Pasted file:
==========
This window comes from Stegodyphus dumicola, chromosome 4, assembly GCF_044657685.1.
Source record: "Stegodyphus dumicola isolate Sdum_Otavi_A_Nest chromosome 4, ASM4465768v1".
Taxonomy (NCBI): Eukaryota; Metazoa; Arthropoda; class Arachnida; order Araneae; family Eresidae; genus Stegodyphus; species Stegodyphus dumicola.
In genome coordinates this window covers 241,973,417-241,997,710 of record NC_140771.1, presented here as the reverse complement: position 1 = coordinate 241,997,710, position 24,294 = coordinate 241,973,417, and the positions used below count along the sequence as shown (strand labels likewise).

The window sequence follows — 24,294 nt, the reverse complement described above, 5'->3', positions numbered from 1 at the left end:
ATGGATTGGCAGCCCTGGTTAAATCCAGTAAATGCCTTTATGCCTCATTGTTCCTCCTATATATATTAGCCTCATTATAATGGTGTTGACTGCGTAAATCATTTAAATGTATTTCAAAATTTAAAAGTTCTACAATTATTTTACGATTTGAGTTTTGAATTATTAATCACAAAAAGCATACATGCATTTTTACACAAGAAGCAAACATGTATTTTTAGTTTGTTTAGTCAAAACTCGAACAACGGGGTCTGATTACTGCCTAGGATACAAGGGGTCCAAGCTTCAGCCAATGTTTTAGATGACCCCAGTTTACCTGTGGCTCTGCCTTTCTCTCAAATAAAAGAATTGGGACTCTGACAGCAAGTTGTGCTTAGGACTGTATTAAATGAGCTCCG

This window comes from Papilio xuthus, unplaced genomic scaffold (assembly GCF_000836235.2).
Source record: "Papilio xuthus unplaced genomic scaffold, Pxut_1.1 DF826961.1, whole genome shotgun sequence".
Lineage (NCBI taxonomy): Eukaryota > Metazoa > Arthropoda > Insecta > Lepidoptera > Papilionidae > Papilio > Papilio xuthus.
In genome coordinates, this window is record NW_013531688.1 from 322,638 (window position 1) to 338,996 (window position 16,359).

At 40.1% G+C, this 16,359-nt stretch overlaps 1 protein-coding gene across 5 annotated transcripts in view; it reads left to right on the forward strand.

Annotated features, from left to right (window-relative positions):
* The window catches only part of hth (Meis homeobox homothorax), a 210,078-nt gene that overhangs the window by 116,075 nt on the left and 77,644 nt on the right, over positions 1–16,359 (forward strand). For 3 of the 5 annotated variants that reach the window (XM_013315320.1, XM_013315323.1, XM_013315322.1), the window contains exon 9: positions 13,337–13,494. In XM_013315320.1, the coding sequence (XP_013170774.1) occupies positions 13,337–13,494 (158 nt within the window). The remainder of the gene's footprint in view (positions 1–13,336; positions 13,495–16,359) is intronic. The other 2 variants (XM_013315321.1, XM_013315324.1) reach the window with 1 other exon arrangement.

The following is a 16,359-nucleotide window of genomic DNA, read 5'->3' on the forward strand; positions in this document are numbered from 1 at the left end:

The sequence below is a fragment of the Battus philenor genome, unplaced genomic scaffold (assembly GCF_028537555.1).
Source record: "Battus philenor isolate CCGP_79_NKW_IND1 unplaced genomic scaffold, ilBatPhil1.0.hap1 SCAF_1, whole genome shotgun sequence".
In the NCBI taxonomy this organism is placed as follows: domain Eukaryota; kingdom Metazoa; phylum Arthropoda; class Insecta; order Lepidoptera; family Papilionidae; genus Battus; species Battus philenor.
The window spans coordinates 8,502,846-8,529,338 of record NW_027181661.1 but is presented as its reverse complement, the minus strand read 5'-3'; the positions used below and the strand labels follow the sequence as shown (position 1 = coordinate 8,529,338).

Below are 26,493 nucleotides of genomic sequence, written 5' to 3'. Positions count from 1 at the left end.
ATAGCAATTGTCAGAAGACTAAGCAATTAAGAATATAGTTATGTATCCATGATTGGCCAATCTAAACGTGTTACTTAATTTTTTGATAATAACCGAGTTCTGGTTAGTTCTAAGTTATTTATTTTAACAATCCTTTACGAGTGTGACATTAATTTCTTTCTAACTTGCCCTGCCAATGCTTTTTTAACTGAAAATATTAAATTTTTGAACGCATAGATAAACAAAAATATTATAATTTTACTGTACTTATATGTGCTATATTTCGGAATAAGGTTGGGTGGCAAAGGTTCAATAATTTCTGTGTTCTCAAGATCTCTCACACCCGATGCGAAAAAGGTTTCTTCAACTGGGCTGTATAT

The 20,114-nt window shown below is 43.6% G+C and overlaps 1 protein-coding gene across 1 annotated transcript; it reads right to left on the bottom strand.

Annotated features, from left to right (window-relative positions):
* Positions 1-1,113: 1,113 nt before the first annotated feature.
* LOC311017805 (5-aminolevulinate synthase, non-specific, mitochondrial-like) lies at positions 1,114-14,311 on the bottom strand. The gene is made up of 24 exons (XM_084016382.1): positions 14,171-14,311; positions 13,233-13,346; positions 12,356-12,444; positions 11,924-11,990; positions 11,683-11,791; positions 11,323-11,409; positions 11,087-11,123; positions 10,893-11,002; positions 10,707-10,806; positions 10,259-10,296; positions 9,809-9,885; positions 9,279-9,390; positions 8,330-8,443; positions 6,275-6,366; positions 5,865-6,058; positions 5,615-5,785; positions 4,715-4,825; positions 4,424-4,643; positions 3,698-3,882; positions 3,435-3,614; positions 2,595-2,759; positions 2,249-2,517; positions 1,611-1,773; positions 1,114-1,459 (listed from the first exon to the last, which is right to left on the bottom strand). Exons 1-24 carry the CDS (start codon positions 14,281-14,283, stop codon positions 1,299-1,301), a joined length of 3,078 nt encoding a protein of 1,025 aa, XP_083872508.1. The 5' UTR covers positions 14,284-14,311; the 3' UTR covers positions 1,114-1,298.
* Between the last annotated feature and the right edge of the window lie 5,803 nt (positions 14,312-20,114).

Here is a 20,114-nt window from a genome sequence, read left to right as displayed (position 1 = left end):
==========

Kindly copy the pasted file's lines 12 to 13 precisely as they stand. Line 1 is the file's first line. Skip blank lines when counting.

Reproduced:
Annotated features, from left to right (window-relative positions):
* The window catches only part of hth (Meis homeobox homothorax), a 210,078-nt gene that overhangs the window by 116,075 nt on the left and 77,644 nt on the right, over positions 1–16,359 (forward strand). For 3 of the 5 annotated variants that reach the window (XM_013315320.1, XM_013315323.1, XM_013315322.1), the window contains exon 9: positions 13,337–13,494. In XM_013315320.1, the coding sequence (XP_013170774.1) occupies positions 13,337–13,494 (158 nt within the window). The remainder of the gene's footprint in view (positions 1–13,336; positions 13,495–16,359) is intronic. The other 2 variants (XM_013315321.1, XM_013315324.1) reach the window with 1 other exon arrangement.